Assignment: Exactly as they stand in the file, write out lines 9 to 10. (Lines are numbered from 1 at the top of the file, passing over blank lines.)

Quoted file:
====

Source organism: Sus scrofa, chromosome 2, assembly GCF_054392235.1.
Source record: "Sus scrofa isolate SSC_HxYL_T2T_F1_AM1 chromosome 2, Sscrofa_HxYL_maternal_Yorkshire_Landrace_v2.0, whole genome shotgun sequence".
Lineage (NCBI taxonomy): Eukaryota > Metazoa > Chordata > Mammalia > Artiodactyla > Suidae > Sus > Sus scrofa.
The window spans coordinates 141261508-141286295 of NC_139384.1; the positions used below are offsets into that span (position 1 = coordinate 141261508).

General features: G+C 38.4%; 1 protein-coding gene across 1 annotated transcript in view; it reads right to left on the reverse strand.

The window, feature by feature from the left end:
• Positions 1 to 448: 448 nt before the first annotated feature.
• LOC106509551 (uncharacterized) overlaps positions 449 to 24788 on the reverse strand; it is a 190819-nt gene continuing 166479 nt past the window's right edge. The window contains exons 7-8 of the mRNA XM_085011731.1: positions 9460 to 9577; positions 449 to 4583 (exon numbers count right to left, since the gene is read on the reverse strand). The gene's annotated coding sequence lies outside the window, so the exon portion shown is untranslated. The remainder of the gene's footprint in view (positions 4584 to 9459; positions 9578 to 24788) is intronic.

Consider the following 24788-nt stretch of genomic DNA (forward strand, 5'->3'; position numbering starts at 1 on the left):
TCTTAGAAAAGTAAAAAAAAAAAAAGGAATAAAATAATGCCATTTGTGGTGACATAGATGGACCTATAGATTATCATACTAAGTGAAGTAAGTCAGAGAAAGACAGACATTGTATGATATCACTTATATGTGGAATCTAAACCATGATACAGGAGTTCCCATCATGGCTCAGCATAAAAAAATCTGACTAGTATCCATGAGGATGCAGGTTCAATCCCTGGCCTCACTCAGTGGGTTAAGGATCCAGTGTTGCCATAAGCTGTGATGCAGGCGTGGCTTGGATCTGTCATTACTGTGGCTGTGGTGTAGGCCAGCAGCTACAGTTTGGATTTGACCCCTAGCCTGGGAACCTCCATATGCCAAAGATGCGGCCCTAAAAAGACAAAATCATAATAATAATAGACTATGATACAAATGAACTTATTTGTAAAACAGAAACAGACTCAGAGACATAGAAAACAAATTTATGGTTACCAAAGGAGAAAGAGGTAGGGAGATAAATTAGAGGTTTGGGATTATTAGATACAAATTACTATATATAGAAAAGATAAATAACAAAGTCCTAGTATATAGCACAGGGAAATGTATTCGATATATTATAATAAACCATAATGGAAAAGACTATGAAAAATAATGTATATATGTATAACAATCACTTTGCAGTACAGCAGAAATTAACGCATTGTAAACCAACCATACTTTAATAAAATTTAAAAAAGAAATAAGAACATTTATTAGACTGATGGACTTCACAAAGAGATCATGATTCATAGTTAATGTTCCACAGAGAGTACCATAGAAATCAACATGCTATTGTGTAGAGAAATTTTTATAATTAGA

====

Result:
Consider the following 24788-nt stretch of genomic DNA (forward strand, 5'->3'; position numbering starts at 1 on the left):
TCTTAGAAAAGTAAAAAAAAAAAAAGGAATAAAATAATGCCATTTGTGGTGACATAGATGGACCTATAGATTATCATACTAAGTGAAGTAAGTCAGAGAAAGACAGACATTGTATGATATCACTTATATGTGGAATCTAAACCATGATACAGGAGTTCCCATCATGGCTCAGCATAAAAAAATCTGACTAGTATCCATGAGGATGCAGGTTCAATCCCTGGCCTCACTCAGTGGGTTAAGGATCCAGTGTTGCCATAAGCTGTGATGCAGGCGTGGCTTGGATCTGTCATTACTGTGGCTGTGGTGTAGGCCAGCAGCTACAGTTTGGATTTGACCCCTAGCCTGGGAACCTCCATATGCCAAAGATGCGGCCCTAAAAAGACAAAATCATAATAATAATAGACTATGATACAAATGAACTTATTTGTAAAACAGAAACAGACTCAGAGACATAGAAAACAAATTTATGGTTACCAAAGGAGAAAGAGGTAGGGAGATAAATTAGAGGTTTGGGATTATTAGATACAAATTACTATATATAGAAAAGATAAATAACAAAGTCCTAGTATATAGCACAGGGAAATGTATTCGATATATTATAATAAACCATAATGGAAAAGACTATGAAAAATAATGTATATATGTATAACAATCACTTTGCAGTACAGCAGAAATTAACGCATTGTAAACCAACCATACTTTAATAAAATTTAAAAAAGAAATAAGAACATTTATTAGACTGATGGACTTCACAAAGAGATCATGATTCATAGTTAATGTTCCACAGAGAGTACCATAGAAATCAACATGCTATTGTGTAGAGAAATTTTTATAATTAGA